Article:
A confident China seeks to insulate itself from the world

a confident china seeks to insulate itself from the world

Mar 11th 2021 SHANGHAI THE ANNUAL session of China’s legislature, the National People’s Congress, leaves nothing to chance. Speeches are thoroughly rehearsed, those attending are carefully vetted and even the tea service is immaculately choreographed. Yet there are always a few unscripted remarks—or, perhaps, remarks scripted to sound unscripted—that stick out. During the weeklong event, which ended on March 11th, the most memorable words came from Xi Jinping, the country’s leader. “China can now look the world in the eye,” he said in a small meeting on the sidelines. “It’s…

To crush democracy, China is changing Hong Kong’s political rules

to crush democracy china is changing hong kongs political rules

Mar 11th 2021 HONG KONG WHEN BRITAIN handed over Hong Kong to China in 1997, the former colony was far from a proper democracy. Its departing leader was a governor sent from London. Only one-third of its legislators were directly chosen by the public. But at least it had open and free elections. Encouraged by Chinese officials, many hoped that, under Chinese rule, it would become much more democratic. Some even thought it would inspire the rest of the country. There has been little progress on either front. Now China…

Why the internet has not freed China

why the internet has not freed china

Mar 11th 2021 AT THE DAWN of the digital age Bill Clinton predicted that a combination of capitalism and the internet might liberalise China. His vision was bold, uplifting and wrong. It was the year 2000 and America’s then-president saw a revolution in the making, as the Communist Party ceased to be a monopoly provider of everything from jobs and housing to news. In an age of new opportunity and information sources, the party would be less able to control people, Mr Clinton argued, adding: “In the new century, liberty…

Hong Kong’s new security bill is being put to its biggest use yet

hong kongs new security bill is being put to its biggest use yet

Mar 4th 2021 HONG KONG SINCE CHINA imposed a draconian security law on Hong Kong last year, protests in the city—already dampened by pandemic-related controls—have been rare. But on March 1st hundreds of people gathered outside a court to demonstrate against the largest case so far related to the security bill. They held banners calling for the release of “political prisoners” and chanted slogans that were popular during the unrest that engulfed the territory in 2019. Students at a primary school nearby stood outside their classrooms, shouting in solidarity. It…

Red tourism in Xi’s China

red tourism in xis china

Mar 4th 2021 IN ITS HEYDAY in the 1960s and 1970s, the village of Dazhai was called a place of miracles. Millions of revolutionary pilgrims came to hear how local peasants had carved terraced grain-fields and reservoirs from its rocky hillsides, armed with little more than hand tools and love of Chairman Mao Zedong. Dazhai’s barely literate Communist Party secretary, Chen Yonggui, was summoned to Beijing and elevated to the Politburo with the rank of vice prime minister. Back then Liang Jiwen was a schoolboy, the son of a Dazhai…

China’s domestic-security agencies are undergoing a massive purge

chinas domestic security agencies are undergoing a massive purge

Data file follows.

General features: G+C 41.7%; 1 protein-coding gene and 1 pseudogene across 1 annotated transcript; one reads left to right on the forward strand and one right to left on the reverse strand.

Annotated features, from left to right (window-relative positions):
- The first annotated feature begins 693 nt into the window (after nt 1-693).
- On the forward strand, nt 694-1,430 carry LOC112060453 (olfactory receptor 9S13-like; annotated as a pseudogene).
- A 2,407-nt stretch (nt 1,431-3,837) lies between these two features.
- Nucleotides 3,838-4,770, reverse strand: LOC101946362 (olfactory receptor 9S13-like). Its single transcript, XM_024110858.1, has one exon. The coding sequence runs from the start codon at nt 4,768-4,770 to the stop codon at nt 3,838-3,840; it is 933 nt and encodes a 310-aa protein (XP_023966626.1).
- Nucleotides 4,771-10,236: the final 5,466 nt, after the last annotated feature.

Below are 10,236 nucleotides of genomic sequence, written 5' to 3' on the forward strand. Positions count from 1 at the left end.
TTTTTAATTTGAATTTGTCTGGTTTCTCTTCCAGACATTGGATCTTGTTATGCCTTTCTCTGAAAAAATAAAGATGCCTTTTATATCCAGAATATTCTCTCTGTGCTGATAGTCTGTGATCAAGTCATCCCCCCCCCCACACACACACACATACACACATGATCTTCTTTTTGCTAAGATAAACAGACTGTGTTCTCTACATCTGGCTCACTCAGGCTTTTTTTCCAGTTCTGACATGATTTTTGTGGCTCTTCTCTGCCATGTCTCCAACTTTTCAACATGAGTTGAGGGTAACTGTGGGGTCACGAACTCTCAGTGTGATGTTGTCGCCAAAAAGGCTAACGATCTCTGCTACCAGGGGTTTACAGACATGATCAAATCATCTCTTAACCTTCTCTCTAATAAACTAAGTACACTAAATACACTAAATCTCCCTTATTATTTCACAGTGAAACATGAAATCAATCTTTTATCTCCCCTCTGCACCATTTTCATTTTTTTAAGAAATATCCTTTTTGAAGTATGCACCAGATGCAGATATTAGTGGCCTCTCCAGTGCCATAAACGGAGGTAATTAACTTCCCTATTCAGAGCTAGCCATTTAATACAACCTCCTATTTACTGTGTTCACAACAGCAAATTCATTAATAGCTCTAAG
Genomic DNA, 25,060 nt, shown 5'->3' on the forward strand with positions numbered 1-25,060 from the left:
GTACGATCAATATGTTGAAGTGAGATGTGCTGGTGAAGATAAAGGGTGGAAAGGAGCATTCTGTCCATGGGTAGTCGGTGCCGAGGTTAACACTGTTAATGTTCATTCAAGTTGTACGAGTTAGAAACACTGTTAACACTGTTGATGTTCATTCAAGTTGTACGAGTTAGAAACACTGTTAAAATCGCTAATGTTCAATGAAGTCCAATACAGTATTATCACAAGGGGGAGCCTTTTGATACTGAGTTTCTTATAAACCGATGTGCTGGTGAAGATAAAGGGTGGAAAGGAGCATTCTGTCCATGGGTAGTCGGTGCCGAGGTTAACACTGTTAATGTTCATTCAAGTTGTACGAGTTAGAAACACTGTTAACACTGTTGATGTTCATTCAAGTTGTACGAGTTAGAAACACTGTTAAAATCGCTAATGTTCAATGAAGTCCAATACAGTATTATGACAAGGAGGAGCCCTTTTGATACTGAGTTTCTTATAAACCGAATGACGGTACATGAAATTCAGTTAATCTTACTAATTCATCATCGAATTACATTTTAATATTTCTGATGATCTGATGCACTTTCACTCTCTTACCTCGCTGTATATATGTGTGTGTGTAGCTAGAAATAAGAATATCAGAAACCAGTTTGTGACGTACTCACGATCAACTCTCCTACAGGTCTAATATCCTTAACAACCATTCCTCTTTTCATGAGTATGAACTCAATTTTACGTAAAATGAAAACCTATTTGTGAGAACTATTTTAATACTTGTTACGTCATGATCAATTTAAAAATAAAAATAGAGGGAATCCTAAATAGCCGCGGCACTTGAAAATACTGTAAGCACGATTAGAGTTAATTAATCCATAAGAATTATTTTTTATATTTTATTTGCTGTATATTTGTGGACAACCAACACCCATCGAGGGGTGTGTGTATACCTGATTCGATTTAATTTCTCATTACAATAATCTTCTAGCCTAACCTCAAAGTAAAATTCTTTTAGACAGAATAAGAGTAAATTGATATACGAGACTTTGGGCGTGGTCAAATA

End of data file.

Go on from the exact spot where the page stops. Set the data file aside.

Mar 1st 2021 FOR MANY members of China’s 3m-strong domestic-security forces, these must be worrying times. On February 27th the Communist Party declared the start of a long-expected purge of their ranks. It will involve, say officials, “turning the knife-blade inward” to gouge out those deemed corrupt or insufficiently loyal to the party and its leader, Xi Jinping. More than eight years into Mr Xi’s iron rule, the party appears to wonder whether a vital bulwark of its power is entirely trustworthy. Listen to this story Your browser does not…

Intercity commuters are a puzzle for Chinese officials

intercity commuters are a puzzle for chinese officials scaled

Feb 25th 2021 FEW CHILDREN grow up dreaming of being a commuter. But there is a logic to a life spent between a city job and a home in some quiet, affordable spot. The first modern suburbs sprang up to greet trains puffing out of Victorian London. As countries such as Japan, France and Spain invested in high-speed trains, travelling at 250kph or more, new pairs of cities found themselves an hour or so apart, allowing for previously unthinkable commutes. Listen to this story Your browser does not support the…

China is mulling changes to Hong Kong’s electoral system

china is mulling changes to hong kongs electoral system

Feb 25th 2021 HONG KONG IN 1984, AS the British and Chinese governments moved closer to signing a historic agreement on the future of Hong Kong, one word worried some residents of the British colony. China was suggesting that the territory could stay capitalist, but had to be run by “patriots”. What did that mean? China’s then leader, Deng Xiaoping, gave a reassuring response. “We don’t demand that they be in favour of China’s socialist system,” he said. “We only ask them to love the motherland and Hong Kong.” Now…

China has given up trying to eradicate wolves

china has given up trying to eradicate wolves scaled

Feb 25th 2021 BEIJING CONSERVATIONISTS HAD much to cheer about when, in early February, China published a long-awaited update to its list of protected animals. It is now twice as long, with almost 1,000 species. Snake-lovers celebrated the inclusion of the lime-green Mangshan pit viper. Fans of the Yangzi finless porpoise, also known as the “smiling angel”, had reason to rejoice. Yet perhaps the most unexpected gift was handed to champions of the common wolf. Unloved in many places, wolves were until recently seen as a pest in China. When…

Page 183 of 183
1 178 179 180 181 182 183